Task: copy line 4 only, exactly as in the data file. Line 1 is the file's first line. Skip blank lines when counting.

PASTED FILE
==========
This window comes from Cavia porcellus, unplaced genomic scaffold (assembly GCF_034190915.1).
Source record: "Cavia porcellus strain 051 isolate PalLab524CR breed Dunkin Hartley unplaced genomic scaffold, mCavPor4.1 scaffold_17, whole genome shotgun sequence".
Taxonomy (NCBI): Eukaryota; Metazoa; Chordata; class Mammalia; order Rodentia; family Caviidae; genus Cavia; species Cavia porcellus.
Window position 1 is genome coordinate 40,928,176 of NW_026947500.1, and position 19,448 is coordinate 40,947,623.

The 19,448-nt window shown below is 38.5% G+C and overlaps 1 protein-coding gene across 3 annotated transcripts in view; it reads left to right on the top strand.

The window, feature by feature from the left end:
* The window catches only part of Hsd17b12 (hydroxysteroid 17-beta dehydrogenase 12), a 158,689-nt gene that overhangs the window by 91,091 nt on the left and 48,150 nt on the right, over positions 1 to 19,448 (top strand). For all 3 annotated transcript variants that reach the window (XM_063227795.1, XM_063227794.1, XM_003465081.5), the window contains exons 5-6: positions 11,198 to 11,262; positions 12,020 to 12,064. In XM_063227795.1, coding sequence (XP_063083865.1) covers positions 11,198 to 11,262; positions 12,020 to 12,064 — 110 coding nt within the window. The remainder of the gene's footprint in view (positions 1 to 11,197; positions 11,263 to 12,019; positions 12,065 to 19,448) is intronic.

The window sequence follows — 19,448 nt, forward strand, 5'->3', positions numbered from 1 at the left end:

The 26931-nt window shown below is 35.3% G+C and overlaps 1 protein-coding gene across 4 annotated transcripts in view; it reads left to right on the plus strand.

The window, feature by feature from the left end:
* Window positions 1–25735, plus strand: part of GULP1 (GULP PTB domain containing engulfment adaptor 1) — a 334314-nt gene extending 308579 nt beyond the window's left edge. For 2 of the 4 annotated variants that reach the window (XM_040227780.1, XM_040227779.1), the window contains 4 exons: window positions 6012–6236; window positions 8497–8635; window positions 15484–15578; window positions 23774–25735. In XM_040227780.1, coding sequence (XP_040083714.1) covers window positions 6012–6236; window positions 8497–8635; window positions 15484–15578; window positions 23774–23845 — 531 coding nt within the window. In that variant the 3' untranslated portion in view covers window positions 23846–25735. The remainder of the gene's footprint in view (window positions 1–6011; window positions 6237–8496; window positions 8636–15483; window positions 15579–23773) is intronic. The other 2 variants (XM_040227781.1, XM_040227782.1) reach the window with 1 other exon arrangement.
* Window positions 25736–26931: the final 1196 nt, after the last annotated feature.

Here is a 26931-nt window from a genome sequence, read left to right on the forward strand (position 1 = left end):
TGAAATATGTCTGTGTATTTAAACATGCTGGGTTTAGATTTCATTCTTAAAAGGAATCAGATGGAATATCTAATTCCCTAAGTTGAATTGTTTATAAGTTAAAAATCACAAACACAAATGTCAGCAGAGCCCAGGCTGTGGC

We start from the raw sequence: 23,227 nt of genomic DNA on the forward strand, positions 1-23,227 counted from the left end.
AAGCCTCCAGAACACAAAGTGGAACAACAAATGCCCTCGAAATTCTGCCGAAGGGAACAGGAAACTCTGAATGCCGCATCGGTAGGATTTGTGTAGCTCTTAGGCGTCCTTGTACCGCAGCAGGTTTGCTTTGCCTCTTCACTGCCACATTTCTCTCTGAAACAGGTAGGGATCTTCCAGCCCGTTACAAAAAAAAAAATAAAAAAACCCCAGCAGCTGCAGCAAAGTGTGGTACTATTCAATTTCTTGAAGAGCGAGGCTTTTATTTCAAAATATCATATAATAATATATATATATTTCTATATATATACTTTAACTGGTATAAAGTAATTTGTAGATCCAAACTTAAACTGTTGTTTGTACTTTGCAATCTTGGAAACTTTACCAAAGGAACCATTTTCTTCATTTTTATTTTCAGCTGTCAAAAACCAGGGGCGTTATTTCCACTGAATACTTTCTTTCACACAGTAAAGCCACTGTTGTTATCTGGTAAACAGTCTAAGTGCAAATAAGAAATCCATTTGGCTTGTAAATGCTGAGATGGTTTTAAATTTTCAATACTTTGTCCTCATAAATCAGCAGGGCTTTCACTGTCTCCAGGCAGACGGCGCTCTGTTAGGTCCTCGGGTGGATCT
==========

Window position 1 is genome coordinate 40,928,176 of NW_026947500.1, and position 19,448 is coordinate 40,947,623.